F&S Reports.2022; 3(1): 32.     CrossRef
  • Weight Gain After Thyroidectomy: A Systematic Review and Meta-Analysis
    Christine N Huynh, Janina V Pearce, Le Kang, Francesco S Celi
    The Journal of Clinical Endocrinology & Metabolism.2021; 106(1): 282.     CrossRef
  • Weight change in patients with differentiated thyroid carcinoma after total thyroidectomy versus lobectomy
    Hae-Ryong Cho, Ra-Yeong Song, Kyung Ho Kang
    Korean Journal of Clinical Oncology.2020; 16(2): 127.     CrossRef
  • Postthyroidectomy obesity in a Korean population: does the extent of surgery matter?
    Min-Young Park, Sang Eun Nam, Kyoung Sik Park, Madhuri Saindane, Young-Bum Yoo, Jung-Hyun Yang, Ah-Leum Ahn, Jae-Kyung Choi, Won Seo Park
    Annals of Surgical Treatment and Research.2019; 97(3): 119.     CrossRef
  • Body weight change is unpredictable after total thyroidectomy
    Ron Glick, Paula Chang, Peter Michail, Jonathan W. Serpell, Simon Grodski, James C. Lee
    ANZ Journal of Surgery.2018; 88(3): 162.     CrossRef
  • Weight Changes After Thyroid Surgery for Patients with Benign Thyroid Nodules and Thyroid Cancer: Population-Based Study and Systematic Review and Meta-Analysis
    Naykky Singh Ospina, Ana Castaneda-Guarderas, Oksana Hamidi, Oscar J. Ponce, Wang Zhen, Larry Prokop, Victor M. Montori, Juan P. Brito
    Thyroid.2018; 28(5): 639.     CrossRef
  • Does the Risk of Metabolic Syndrome Increase in Thyroid Cancer Survivors?
    Min-Hee Kim, Jin-young Huh, Dong-jun Lim, Moo-Il Kang
    Thyroid.2017; 27(7): 936.     CrossRef
  • Thyroid hormone and its metabolites in relation to quality of life in patients treated for differentiated thyroid cancer
    E.T. Massolt, M. van der Windt, T.I.M. Korevaar, B.L.R. Kam, J.W. Burger, G.J.H. Franssen, I. Lehmphul, J. Köhrle, W.E. Visser, R.P. Peeters
    Clinical Endocrinology.2016; 85(5): 781.     CrossRef
  • High Serum Levels of Thyroid-Stimulating Hormone and Sustained Weight Gain in Patients with Thyroid Cancer Undergoing Radioiodine Therapy
    Hyo Jung Seo, June-Key Chung, Keon Wook Kang, E. Edmund Kim, Gi Jeong Cheon, Jin Chul Paeng, Dong Soo Lee, Young Joo Park, Do Joon Park, Jae Gol Choe
    International Journal of Thyroidology.2016; 9(1): 19.     CrossRef
Close layer
Adrenal gland
Clinical Characteristics, Management, and Outcome of 22 Cases of Primary Hypophysitis
Sun Mi Park, Ji Cheol Bae, Ji Young Joung, Yoon Young Cho, Tae Hun Kim, Sang-Man Jin, Sunghwan Suh, Kyu Yeon Hur, Kwang-Won Kim
Endocrinol Metab. 2014;29(4):470-478.   Published online December 29, 2014
DOI: https://doi.org/10.3803/EnM.2014.29.4.470
  • 4,323 View
  • 41 Download
  • 26 Web of Science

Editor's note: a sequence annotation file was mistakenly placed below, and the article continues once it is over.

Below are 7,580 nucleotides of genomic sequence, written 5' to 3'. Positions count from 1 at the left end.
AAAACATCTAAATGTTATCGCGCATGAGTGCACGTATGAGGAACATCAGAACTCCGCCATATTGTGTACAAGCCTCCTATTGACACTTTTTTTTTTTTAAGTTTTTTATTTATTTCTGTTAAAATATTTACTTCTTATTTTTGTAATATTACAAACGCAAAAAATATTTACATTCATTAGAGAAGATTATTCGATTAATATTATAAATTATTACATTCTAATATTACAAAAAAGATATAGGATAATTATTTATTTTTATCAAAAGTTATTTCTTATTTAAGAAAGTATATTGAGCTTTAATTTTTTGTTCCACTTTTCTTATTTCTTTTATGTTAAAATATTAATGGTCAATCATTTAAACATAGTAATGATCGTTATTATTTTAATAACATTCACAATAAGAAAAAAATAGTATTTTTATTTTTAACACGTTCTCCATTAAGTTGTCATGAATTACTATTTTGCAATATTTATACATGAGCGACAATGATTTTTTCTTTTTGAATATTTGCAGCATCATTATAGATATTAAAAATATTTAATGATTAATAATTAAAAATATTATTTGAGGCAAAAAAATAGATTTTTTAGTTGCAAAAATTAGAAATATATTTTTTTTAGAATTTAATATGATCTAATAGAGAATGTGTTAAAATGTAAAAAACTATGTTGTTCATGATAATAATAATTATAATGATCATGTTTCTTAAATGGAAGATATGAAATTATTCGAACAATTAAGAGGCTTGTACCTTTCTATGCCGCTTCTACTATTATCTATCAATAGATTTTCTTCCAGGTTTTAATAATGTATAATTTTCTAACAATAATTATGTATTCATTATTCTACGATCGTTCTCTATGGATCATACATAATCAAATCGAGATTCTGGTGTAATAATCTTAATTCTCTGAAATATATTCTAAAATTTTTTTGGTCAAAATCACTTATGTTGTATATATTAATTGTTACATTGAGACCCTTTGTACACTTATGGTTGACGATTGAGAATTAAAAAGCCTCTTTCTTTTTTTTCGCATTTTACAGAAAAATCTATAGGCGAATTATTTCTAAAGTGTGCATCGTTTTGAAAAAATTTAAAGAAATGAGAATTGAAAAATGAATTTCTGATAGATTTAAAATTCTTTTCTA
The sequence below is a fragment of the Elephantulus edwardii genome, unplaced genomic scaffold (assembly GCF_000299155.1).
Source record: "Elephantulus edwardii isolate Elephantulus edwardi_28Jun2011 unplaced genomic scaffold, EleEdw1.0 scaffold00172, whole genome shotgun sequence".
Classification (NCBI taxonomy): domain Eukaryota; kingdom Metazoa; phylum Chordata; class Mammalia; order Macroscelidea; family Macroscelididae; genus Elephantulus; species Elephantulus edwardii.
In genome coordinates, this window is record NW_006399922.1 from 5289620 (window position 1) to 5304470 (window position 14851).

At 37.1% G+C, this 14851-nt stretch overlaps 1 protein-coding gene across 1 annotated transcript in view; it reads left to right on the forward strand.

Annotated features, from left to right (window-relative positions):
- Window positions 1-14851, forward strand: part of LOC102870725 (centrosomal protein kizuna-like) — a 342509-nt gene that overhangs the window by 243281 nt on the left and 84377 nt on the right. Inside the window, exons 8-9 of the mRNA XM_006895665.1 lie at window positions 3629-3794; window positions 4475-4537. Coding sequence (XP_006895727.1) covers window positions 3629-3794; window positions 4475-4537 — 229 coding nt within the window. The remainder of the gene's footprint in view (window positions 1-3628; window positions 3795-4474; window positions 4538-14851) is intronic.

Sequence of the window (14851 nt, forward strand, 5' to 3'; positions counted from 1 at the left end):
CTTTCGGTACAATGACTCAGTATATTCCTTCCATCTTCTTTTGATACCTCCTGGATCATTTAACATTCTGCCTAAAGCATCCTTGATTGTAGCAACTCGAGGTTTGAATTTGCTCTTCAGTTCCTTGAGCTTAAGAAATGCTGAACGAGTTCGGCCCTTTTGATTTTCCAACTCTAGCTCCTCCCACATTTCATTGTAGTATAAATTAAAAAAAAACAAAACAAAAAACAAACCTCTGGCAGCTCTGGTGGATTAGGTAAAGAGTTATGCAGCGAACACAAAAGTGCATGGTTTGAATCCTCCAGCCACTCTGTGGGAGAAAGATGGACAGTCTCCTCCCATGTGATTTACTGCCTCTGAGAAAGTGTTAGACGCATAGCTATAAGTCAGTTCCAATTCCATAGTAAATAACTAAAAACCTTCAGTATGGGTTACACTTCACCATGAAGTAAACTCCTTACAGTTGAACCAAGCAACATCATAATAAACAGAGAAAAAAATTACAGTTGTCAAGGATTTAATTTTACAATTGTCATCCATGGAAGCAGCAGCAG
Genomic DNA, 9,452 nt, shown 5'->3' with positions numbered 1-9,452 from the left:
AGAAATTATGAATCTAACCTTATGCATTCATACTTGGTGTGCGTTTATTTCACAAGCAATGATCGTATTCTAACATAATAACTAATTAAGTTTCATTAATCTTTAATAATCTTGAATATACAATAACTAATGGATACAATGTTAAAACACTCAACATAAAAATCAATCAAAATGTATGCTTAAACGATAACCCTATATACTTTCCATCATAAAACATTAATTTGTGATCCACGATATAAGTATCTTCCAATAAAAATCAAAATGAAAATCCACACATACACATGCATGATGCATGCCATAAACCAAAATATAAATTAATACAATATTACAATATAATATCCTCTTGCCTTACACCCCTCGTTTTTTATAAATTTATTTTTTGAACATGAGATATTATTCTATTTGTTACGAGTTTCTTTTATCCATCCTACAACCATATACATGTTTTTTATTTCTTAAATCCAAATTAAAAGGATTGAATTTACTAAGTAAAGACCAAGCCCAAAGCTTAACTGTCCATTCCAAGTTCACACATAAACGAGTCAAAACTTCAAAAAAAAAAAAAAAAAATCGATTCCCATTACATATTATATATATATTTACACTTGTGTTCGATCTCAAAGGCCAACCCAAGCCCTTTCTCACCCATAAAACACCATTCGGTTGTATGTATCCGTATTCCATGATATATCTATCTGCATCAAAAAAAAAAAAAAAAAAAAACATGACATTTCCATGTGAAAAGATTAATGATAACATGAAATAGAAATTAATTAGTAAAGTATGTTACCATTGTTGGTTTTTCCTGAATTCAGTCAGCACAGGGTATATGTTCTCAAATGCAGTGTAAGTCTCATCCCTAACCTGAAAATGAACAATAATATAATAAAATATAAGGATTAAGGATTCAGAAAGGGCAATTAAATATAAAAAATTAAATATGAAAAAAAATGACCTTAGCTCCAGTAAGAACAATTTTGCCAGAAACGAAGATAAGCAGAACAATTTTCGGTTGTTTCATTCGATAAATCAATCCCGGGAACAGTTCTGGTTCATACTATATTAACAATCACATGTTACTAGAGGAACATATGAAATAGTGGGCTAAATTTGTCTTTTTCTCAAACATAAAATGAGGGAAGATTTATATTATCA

• 24 Crossref
AbstractAbstract PDFPubReader   
Background

Primary hypophysitis causes varying degrees of endocrine dysfunction and mass effect. The natural course and best treatment have not been well established.

Methods

Medical records of 22 patients who had been diagnosed with primary hypophysitis between January 2001 and March 2013 were retrospectively reviewed. Based on the anatomical location, we classified the cases as adenohypophysitis (AH), infundibuloneurohypophysitis (INH), and panhypophysitis (PH). Clinical presentation, endocrine function, pathologic findings, magnetic resonance imaging findings, and treatment courses were reviewed.

Results

Among 22 patients with primary hypophysitis, 81.8% (18/22) had involvement of the posterior pituitary lobe. Two patients of the AH (2/3, 66.6%) and three patients of the PH (3/10, 30%) groups initially underwent surgical mass reduction. Five patients, including three of the PH (3/10, 33.3%) group and one from each of the AH (1/3, 33.3%) and INH (1/9, 11.1%) groups, initially received high-dose glucocorticoid treatment. Nearly all of the patients treated with surgery or high-dose steroid treatment (9/11, 82%) required continuous hormone replacement during the follow-up period. Twelve patients received no treatment for mass reduction due to the absence of acute symptoms and signs related to a compressive mass effect. Most of them (11/12, 92%) did not show disease progression, and three patients recovered partially from hormone deficiency.

Conclusion

Deficits of the posterior pituitary were the most common features in our cases of primary hypophysitis. Pituitary endocrine defects responded less favorably to glucocorticoid treatment and surgery. In the absence of symptoms related to mass effect and with the mild defect of endocrine function, it may not require treatment to reduce mass except hormone replacement.

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Close layer
Thyroid
Steroid Responsive Xanthomatous Hypophysitis Associated with Autoimmune Thyroiditis: A Case Report
Ji Young Joung, Hyemin Jeong, Yoon Young Cho, Kyoungmin Huh, Yeon-Lim Suh, Kwang-Won Kim, Ji Cheol Bae
Endocrinol Metab. 2013;28(1):65-69.   Published online March 25, 2013
DOI: https://doi.org/10.3803/EnM.2013.28.1.65
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  • 30 Download
  • 16 Crossref
AbstractAbstract PDFPubReader